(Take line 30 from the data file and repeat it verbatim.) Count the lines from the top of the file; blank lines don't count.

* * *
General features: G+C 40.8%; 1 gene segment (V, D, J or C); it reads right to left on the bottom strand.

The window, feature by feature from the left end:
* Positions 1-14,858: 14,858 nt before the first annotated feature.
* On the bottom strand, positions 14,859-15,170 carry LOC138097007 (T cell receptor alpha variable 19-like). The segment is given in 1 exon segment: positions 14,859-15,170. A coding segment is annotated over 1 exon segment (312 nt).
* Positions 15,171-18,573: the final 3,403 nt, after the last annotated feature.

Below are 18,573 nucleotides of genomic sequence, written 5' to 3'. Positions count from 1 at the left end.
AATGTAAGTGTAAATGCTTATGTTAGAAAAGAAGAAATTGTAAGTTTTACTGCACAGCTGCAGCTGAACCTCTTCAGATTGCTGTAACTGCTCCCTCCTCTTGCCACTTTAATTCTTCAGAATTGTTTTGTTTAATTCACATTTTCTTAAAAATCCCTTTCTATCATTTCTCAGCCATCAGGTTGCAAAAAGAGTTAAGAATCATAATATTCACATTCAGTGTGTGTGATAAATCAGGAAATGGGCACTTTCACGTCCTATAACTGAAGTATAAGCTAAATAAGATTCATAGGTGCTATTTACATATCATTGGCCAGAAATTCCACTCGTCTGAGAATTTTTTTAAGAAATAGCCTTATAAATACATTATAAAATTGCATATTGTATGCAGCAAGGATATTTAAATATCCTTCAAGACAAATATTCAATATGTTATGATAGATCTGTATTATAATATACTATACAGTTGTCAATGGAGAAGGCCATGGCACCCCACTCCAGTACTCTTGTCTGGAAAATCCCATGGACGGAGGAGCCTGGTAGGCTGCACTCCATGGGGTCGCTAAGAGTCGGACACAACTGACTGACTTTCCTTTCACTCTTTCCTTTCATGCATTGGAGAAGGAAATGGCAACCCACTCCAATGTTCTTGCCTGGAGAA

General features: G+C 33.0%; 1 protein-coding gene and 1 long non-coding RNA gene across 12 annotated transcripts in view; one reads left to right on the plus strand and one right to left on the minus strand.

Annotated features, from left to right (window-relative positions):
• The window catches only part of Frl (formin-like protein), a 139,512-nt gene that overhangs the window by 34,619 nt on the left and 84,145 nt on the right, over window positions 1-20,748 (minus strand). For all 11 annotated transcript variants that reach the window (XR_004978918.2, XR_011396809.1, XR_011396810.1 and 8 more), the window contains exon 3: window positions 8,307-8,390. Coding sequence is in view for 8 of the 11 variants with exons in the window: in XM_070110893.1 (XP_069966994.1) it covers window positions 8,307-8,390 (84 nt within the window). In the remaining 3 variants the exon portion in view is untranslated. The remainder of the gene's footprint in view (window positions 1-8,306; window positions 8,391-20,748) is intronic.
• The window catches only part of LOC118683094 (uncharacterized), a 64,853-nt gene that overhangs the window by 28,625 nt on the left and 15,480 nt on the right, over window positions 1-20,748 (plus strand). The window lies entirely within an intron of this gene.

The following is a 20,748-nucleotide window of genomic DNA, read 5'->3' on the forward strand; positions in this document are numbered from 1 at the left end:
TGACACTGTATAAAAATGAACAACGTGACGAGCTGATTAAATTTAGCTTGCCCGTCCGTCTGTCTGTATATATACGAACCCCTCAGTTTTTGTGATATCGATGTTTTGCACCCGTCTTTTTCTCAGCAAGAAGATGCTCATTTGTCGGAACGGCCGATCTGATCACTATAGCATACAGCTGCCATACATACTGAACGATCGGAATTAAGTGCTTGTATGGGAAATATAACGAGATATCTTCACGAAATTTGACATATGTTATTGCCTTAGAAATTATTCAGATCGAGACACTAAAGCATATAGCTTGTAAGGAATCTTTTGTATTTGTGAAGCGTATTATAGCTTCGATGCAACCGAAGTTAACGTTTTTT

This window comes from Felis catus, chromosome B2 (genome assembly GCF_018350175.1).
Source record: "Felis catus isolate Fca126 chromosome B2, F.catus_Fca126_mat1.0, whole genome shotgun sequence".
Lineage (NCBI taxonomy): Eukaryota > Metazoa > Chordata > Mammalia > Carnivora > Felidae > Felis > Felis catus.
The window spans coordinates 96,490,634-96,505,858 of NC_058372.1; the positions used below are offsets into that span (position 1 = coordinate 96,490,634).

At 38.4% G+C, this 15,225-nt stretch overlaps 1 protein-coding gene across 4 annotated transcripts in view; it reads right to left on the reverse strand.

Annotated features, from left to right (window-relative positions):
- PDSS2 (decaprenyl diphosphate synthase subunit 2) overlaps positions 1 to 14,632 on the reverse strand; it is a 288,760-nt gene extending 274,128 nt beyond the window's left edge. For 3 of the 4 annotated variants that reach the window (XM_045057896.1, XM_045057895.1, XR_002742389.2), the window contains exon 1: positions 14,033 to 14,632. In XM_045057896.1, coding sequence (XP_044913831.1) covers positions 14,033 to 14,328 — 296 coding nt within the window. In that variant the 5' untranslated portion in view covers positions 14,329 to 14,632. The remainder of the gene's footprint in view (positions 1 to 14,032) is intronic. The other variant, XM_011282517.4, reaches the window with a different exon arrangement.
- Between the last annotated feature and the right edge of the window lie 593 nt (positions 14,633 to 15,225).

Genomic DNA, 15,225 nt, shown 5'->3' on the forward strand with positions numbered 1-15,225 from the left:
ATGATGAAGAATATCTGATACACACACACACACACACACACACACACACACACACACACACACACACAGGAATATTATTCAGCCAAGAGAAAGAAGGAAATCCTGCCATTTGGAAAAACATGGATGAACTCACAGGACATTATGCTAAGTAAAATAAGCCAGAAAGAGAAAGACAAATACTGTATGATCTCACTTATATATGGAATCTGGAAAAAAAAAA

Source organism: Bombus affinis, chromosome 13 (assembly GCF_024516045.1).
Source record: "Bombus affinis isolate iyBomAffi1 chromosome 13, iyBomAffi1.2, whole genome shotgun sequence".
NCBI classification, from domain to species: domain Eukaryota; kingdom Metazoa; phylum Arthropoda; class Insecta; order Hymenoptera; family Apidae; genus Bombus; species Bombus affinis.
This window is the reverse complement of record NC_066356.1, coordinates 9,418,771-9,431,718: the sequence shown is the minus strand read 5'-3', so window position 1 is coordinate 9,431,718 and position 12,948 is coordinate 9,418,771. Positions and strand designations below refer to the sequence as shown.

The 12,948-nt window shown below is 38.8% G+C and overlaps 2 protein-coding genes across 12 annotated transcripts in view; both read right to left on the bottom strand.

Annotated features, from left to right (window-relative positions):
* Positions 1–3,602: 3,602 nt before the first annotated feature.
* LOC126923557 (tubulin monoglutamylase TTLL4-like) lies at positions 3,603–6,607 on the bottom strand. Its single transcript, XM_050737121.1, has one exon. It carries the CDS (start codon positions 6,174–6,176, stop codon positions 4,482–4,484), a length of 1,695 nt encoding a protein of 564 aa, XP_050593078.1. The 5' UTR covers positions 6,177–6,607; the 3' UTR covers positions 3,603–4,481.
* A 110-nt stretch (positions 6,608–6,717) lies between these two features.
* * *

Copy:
* Positions 1–3,602: 3,602 nt before the first annotated feature.